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Old Growth Conservancy on Hollyburn Ridge (Photos)

West Vancouver Old Growth Conservancy Society
OGC Website

"The Old Growth Conservancy Society (OGCS) is a registered society working in partnership with the District of West Vancouver, British Columbia in the management and stewardship of West Vancouver’s Old Growth Conservancy.

The Old Growth Conservancy is a 54 hectare (133.6 acre) forested area at 760 metres (2500 feet) elevation, south of the Cypress Provincial Park boundary and west of the Cypress Bowl Road.  It contains a mosaic of different aged forest stands, including significant old growth with some western red cedars up to 900 years old.  Threatened by golf course development in 1990, the Conservancy is now protected by municipal bylaw.  While there is no formal access to the Conservancy at present, several West Vancouver parks contain old-growth stands that are accessible by trails.

The Conservancy and a few other remnant stands in parks and other District land are all that remain of the ancient forests that once covered West Vancouver’s mountainside.  These forests were part of the renowned temperate rainforests of the Pacific Northwest, considered “the finest coniferous forests in the world.”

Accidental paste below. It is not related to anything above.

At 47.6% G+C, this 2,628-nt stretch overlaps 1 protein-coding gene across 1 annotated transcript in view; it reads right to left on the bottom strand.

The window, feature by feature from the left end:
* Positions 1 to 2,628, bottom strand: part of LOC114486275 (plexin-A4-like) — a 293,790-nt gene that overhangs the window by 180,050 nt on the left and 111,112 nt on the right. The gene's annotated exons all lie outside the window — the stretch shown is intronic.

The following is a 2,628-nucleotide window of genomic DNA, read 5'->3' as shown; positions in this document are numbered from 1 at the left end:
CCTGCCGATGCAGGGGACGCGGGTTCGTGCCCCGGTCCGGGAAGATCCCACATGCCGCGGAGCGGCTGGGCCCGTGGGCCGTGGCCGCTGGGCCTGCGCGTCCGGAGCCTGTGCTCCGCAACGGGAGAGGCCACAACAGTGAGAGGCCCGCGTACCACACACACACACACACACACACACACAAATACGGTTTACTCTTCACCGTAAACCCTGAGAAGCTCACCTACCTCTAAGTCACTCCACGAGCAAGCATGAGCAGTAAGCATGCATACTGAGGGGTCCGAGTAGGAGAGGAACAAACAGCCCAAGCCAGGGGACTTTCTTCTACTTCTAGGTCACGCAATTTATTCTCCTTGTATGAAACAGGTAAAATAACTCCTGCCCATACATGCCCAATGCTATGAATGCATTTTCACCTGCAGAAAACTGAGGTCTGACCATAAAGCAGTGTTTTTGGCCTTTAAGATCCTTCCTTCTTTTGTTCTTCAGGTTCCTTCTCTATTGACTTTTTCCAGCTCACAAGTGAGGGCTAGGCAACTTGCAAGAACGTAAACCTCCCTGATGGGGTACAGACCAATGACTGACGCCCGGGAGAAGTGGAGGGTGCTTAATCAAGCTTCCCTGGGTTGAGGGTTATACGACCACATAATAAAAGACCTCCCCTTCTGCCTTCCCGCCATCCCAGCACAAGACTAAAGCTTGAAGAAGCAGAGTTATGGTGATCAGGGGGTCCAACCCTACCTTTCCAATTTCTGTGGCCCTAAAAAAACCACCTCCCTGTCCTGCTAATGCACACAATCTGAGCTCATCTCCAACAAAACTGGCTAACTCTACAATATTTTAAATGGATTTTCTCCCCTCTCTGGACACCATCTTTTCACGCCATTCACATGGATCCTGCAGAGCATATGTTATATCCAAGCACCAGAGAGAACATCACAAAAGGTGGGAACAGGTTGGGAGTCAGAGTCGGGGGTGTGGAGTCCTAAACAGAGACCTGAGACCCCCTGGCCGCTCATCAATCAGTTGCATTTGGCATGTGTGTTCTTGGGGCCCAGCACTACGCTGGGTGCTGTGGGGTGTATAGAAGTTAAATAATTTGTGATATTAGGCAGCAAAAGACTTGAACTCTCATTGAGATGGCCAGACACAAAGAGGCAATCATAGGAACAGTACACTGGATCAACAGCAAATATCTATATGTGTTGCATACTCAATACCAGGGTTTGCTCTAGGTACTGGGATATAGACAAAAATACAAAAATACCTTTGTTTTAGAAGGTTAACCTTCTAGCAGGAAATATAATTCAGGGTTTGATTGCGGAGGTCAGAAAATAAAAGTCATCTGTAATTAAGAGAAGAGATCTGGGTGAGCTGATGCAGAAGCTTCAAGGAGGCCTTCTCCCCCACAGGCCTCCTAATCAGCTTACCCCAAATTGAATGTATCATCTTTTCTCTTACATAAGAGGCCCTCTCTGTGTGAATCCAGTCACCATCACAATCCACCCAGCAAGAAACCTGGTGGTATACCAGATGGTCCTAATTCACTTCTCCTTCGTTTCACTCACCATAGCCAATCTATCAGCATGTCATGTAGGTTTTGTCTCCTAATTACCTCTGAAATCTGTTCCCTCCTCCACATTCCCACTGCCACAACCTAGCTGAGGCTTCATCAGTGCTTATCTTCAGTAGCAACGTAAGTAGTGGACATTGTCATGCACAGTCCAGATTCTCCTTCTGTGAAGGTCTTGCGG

During the summer of 2017, the Old Growth Conservancy Society (OGC) conducted a number of guided tours in the the Old Grow Conservancy on Hollyburn Ridge. Participants gained a new understanding and appreciation of the beauty and ecological importance of a ‘old growth’ forest."

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The following article, written by Pollough Pogue in 1929, gives what many today would call a gut-wrenching description of the felling of an old growth giant.

The Big Fella
Pollough Pogue, January 9, 1929

“I bin in the woods since I could wear me dad’s pants if I stagged ‘nough off them, ‘n’ I never seen a fella as big as her taken down, except in stove loggin.”